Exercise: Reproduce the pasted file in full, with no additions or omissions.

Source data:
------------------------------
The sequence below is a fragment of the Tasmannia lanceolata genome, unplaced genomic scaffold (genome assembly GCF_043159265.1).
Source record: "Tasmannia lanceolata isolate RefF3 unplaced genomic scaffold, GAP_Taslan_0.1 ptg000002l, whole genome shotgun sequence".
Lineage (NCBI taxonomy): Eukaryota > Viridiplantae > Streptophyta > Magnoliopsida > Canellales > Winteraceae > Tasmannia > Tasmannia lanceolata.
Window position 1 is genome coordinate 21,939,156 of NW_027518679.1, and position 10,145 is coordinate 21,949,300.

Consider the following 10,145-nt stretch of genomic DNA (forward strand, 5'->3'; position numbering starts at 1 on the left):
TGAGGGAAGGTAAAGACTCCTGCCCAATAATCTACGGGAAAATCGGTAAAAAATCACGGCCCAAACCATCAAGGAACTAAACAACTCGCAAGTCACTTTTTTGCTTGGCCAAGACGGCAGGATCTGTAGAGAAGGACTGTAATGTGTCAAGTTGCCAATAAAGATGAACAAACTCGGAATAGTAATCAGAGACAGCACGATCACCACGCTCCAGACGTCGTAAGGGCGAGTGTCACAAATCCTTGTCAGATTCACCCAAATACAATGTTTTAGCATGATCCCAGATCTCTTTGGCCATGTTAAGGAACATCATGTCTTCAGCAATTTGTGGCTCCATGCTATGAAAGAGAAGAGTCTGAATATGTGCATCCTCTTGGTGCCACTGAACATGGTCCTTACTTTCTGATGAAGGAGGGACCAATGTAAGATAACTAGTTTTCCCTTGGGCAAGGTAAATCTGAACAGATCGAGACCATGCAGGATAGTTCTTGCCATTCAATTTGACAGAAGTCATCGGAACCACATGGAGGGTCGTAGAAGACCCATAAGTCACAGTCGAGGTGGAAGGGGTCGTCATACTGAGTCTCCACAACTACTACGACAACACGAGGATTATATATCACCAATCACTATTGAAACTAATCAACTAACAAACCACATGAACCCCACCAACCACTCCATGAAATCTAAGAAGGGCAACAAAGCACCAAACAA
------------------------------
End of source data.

The sequence below is a fragment of the Tasmannia lanceolata genome, unplaced genomic scaffold (genome assembly GCF_043159265.1).
Source record: "Tasmannia lanceolata isolate RefF3 unplaced genomic scaffold, GAP_Taslan_0.1 ptg000002l, whole genome shotgun sequence".
Lineage (NCBI taxonomy): Eukaryota > Viridiplantae > Streptophyta > Magnoliopsida > Canellales > Winteraceae > Tasmannia > Tasmannia lanceolata.
Window position 1 is genome coordinate 21,939,156 of NW_027518679.1, and position 10,145 is coordinate 21,949,300.

Consider the following 10,145-nt stretch of genomic DNA (forward strand, 5'->3'; position numbering starts at 1 on the left):
TGAGGGAAGGTAAAGACTCCTGCCCAATAATCTACGGGAAAATCGGTAAAAAATCACGGCCCAAACCATCAAGGAACTAAACAACTCGCAAGTCACTTTTTTGCTTGGCCAAGACGGCAGGATCTGTAGAGAAGGACTGTAATGTGTCAAGTTGCCAATAAAGATGAACAAACTCGGAATAGTAATCAGAGACAGCACGATCACCACGCTCCAGACGTCGTAAGGGCGAGTGTCACAAATCCTTGTCAGATTCACCCAAATACAATGTTTTAGCATGATCCCAGATCTCTTTGGCCATGTTAAGGAACATCATGTCTTCAGCAATTTGTGGCTCCATGCTATGAAAGAGAAGAGTCTGAATATGTGCATCCTCTTGGTGCCACTGAACATGGTCCTTACTTTCTGATGAAGGAGGGACCAATGTAAGATAACTAGTTTTCCCTTGGGCAAGGTAAATCTGAACAGATCGAGACCATGCAGGATAGTTCTTGCCATTCAATTTGACAGAAGTCATCGGAACCACATGGAGGGTCGTAGAAGACCCATAAGTCACAGTCGAGGTGGAAGGGGTCGTCATACTGAGTCTCCACAACTACTACGACAACACGAGGATTATATATCACCAATCACTATTGAAACTAATCAACTAACAAACCACATGAACCCCACCAACCACTCCATGAAATCTAAGAAGGGCAACAAAGCACCAAACAA